Sportsmen from across the world dream of fishing Bristol Bay’s wild rivers, which support the world’s largest remaining wild salmon fishery, 35 fish species (including all five species of Pacific salmon) and nearly half of wild sockeye populations. In addition, the Bristol Bay region is home to undisturbed wildlife habitat for moose, caribou, bear and large populations of migratory waterfowl.
For generations, this wild watershed has fostered both a sustainable food source and a sustainable workforce for more than 14,000 people who are currently supported by Bristol Bay’s renowned sportfishing, hunting and outdoor recreation economy. The rich natural resources found here sustain Alaskans and Americans for generations to come, thus multiplying their worth indefinitely.
As highlighted in this video produced by our friends at Trout Unlimited, Bristol Bay is one fishery that deserves to remain as it is.
"The equation for Pebble Mine is simple. Either the salmon are important enough to protect, or you're willing to gamble on the world's largest sockeye fishery based on the history of large mines and their ability to never fail. Ever. From the time the mine goes into production until forever, there is a risk of a leak, spill or collapse resulting in toxic slurry flooding into the watershed that is the home of one of the largest salmon runs in the world."
-Alaska BHA Board Member, Steve Shannon
For more than a decade Alaska members of Backcountry Hunters & Anglers have been working alongside an army of Alaskan sportsmen and businesses to oppose development of the Pebble Mine in Bristol Bay, home to one of the world's last great salmon fisheries as well as robust populations of species prized by sportsmen. Through a unique national alliance that includes Alaskan native tribes, commercial fishermen and sportsmen, we have come together to defend a storied landscape that has continues to sustain a culture built by salmon.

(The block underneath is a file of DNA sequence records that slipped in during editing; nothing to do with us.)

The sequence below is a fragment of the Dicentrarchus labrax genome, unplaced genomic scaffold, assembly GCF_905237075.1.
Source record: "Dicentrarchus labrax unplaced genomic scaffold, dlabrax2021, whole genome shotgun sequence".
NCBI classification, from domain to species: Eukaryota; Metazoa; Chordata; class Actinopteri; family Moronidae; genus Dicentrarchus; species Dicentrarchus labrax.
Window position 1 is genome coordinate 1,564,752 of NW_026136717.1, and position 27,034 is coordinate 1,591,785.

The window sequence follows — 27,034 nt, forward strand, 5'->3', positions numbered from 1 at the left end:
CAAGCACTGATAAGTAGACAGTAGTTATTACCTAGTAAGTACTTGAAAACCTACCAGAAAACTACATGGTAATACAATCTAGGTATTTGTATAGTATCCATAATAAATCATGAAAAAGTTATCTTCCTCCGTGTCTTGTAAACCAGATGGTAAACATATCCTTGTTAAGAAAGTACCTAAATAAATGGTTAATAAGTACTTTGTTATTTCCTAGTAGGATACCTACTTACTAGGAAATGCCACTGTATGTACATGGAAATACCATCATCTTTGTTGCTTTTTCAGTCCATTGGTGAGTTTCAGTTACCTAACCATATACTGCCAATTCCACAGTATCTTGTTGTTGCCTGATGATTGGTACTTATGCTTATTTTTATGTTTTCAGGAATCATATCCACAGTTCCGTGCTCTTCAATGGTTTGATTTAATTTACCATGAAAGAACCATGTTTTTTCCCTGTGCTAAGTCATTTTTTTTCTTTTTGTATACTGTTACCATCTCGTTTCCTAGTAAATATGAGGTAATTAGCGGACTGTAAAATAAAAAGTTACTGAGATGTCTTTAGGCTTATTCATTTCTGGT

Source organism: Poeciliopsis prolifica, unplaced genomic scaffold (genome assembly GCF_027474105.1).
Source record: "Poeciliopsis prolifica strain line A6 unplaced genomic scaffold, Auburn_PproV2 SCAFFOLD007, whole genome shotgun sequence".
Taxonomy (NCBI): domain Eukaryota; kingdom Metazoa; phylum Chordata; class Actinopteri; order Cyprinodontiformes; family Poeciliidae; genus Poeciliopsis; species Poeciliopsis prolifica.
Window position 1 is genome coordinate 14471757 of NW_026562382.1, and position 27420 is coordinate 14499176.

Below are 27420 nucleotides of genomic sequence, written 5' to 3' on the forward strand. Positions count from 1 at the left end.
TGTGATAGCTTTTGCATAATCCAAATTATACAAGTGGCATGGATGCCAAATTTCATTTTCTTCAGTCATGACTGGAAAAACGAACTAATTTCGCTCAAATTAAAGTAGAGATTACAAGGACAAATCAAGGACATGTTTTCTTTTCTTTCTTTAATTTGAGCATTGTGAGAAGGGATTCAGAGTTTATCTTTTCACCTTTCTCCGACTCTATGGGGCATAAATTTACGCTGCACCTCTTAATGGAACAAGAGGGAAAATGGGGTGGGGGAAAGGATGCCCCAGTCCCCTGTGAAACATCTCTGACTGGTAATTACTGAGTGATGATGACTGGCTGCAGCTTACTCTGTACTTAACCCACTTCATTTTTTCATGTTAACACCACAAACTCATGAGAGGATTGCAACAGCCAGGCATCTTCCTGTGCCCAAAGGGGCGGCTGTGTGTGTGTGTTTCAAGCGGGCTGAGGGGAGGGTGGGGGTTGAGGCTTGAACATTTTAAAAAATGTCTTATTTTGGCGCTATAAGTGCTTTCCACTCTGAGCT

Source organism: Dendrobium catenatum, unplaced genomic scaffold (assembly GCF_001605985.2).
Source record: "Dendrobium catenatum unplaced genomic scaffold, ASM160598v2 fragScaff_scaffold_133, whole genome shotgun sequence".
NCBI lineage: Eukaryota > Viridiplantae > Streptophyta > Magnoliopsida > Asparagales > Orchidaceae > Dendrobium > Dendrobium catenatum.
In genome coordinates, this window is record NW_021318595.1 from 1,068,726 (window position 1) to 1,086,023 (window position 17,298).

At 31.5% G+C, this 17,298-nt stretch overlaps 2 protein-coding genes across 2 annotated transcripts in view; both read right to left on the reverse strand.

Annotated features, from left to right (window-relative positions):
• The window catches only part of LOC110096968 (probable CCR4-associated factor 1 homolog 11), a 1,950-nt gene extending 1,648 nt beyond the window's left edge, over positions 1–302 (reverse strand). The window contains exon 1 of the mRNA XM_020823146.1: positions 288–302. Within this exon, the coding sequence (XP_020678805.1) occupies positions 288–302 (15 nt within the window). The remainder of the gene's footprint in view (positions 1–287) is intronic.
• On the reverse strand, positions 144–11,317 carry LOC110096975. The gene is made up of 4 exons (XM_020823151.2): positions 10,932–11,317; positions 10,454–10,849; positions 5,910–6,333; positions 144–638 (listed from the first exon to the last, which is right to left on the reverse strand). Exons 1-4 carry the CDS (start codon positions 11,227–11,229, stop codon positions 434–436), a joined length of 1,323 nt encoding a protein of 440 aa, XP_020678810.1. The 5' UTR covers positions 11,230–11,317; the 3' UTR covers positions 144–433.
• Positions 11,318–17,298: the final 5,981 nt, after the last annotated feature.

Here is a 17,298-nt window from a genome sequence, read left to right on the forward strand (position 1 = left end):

The Project and Threat:
Bristol Bay is threatened by a proposal to develop one of the largest gold, copper and molybdenum mines in the world. The mineral deposit sits in the heart of salmon country, in the headwaters of the famed Kvichak and Nushagak Rivers. One natural disaster could cause catastrophic damage to the watershed and livelihoods of thousands. As former Sen. Ted Stevens, a Republican from Alaska, stated, “I am not opposed to mining, but [Pebble] is the wrong mine in the wrong place.”
The Politics and History:
Minerals in Bristol Bay were first discovered 30 years ago by the Canadian mining company, Conoco, though it was not until 2007 when the Pebble Partnership was formed that a formal mining proposal in Bristol Bay was put forth. Soon thereafter the environmental review process for development of the mine commenced, and in 2011, the Environmental Protection Agency began reviewing the Clean Water Act 404 permit.
Through the EPA’s extensive review process, scientists found that development of the Pebble mining project would result in the following:
- direct loss of 55 to 85 miles of streams, 4 to 6.7 square miles of wetlands and, if fully developed, a potential loss of up to 114 miles of stream and a 30 square miles of wild country for tailings storage facilities;
- 10.7 billion tons of mine waste, 20 times the size of all mines in Alaska (3,000 pounds of waste rock for every person on the planet);
- toxic mine waste stored behind a 740-foot high, 4 mile long tailing dam – the largest earthen dam in the world, located upstream of the world’s largest salmon run;
- construction of a 100 mile road, 100 mile slurry pipeline and a power plant big enough to power Anchorage – all to open a 54 square mile mining district.
Since taking over the EPA in 2017, Administrator Scott Pruitt has waffled on whether to act on this science by proceeding with the Clean Water Act determination, most recently vowing to carry on with the review process.
While this is certainly good news, it’s imperative that hunters and anglers speak up and urge the EPA to protect this wild salmon fishery and unique wildlife habitat by rejecting the proposal. Please join BHA in making your voice heard by letting your representatives know that Pebble Mine is not welcome in Bristol Bay.